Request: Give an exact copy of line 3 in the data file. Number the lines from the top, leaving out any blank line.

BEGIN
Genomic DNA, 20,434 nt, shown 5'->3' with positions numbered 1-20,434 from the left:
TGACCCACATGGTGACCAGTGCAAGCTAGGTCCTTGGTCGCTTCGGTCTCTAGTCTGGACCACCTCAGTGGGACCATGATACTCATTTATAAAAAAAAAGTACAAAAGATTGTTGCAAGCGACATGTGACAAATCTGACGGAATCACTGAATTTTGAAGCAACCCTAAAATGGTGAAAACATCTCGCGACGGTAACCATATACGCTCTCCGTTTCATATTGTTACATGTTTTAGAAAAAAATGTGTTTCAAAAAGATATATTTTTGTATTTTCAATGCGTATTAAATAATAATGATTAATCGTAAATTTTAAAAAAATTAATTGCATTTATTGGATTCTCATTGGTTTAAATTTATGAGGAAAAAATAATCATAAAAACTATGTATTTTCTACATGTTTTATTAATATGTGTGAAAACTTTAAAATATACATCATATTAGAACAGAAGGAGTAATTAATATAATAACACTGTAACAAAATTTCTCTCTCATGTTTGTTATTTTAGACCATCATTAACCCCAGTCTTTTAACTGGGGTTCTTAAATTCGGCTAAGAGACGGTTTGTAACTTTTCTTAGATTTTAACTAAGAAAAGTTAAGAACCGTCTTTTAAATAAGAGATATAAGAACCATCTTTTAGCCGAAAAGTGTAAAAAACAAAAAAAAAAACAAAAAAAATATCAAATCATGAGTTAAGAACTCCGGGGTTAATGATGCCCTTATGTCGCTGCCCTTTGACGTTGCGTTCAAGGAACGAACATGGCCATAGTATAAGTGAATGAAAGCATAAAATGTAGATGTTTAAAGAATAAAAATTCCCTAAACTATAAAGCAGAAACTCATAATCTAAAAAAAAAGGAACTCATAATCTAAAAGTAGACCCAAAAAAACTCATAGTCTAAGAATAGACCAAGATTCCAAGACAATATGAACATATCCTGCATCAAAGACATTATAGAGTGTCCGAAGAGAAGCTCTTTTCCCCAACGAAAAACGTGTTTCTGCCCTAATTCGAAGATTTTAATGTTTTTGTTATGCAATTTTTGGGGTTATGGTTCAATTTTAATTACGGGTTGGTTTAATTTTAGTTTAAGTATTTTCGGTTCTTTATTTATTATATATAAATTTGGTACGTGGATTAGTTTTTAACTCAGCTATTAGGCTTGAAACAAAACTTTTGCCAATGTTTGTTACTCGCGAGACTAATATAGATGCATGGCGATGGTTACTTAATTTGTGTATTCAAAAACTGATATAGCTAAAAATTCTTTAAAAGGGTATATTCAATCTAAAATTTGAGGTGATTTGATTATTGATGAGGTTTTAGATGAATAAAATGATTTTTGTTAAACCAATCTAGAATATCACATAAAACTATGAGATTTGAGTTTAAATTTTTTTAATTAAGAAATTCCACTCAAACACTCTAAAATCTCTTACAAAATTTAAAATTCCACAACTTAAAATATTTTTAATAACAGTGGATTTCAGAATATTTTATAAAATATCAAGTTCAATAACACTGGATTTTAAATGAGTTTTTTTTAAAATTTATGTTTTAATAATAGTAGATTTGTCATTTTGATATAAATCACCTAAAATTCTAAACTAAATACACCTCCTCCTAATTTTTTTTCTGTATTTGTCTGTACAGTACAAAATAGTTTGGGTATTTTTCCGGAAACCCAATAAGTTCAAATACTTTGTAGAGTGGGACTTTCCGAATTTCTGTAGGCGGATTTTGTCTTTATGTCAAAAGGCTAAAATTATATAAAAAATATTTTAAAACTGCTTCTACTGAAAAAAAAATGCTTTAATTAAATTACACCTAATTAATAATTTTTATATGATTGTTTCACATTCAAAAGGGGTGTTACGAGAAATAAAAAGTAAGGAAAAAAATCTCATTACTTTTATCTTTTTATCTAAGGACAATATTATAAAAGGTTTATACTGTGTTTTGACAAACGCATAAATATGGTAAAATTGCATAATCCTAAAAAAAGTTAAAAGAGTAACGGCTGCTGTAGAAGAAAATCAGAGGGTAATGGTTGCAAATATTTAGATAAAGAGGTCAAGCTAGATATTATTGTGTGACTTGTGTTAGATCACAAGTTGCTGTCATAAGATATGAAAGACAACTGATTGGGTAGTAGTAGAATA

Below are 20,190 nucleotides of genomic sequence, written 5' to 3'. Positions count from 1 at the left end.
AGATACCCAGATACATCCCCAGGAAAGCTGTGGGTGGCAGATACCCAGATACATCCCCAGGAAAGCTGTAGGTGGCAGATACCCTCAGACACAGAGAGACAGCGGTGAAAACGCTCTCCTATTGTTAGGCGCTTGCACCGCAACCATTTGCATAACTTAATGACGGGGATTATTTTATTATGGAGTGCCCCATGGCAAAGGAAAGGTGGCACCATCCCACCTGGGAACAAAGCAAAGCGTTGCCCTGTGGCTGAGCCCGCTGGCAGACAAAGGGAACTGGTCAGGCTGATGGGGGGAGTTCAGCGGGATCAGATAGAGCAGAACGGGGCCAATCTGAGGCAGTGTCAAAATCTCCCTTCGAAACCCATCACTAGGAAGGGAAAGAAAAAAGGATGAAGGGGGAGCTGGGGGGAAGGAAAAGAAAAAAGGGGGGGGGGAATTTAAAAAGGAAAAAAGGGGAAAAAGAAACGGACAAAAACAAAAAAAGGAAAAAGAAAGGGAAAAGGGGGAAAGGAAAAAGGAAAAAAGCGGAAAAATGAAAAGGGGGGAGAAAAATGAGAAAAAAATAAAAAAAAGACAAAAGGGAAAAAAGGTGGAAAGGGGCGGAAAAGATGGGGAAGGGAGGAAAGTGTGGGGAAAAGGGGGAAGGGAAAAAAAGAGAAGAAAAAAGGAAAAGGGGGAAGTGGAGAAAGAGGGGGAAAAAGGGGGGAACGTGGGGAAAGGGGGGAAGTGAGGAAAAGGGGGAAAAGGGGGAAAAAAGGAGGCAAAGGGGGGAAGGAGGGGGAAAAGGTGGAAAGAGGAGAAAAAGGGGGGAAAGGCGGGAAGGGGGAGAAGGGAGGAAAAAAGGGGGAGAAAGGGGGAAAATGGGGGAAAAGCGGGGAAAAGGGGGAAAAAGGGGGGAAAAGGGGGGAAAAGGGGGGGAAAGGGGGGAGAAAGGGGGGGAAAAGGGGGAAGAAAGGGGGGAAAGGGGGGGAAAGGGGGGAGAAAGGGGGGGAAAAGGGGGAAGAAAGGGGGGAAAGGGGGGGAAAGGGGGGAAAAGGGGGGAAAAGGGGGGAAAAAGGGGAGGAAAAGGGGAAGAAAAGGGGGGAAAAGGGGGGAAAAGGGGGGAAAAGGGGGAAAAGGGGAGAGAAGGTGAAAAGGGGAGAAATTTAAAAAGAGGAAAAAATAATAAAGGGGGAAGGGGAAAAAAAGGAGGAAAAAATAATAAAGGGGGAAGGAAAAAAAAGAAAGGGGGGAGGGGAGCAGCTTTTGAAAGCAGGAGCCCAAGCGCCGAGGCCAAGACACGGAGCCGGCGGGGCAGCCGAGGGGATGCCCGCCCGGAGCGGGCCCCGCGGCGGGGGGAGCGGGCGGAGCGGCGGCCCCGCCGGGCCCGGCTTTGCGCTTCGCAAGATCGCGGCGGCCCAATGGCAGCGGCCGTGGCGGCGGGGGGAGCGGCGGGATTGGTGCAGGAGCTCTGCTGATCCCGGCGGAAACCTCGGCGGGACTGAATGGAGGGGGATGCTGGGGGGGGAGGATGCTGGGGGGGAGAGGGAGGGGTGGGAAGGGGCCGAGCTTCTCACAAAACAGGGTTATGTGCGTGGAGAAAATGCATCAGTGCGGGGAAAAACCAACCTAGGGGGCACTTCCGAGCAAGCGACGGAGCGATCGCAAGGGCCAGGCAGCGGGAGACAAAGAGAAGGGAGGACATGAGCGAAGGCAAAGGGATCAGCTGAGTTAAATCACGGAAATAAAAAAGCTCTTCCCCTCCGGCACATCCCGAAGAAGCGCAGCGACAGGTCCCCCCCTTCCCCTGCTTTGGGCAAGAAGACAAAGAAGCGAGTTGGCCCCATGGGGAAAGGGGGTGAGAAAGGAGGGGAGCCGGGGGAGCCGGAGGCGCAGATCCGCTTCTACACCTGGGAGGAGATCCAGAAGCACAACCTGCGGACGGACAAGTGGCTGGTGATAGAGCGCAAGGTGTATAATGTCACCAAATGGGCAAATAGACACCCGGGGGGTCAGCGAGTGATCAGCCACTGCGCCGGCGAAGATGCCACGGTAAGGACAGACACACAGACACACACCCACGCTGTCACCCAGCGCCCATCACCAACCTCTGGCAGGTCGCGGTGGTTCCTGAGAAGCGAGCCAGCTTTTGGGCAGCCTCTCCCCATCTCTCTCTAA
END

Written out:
Below are 20,190 nucleotides of genomic sequence, written 5' to 3'. Positions count from 1 at the left end.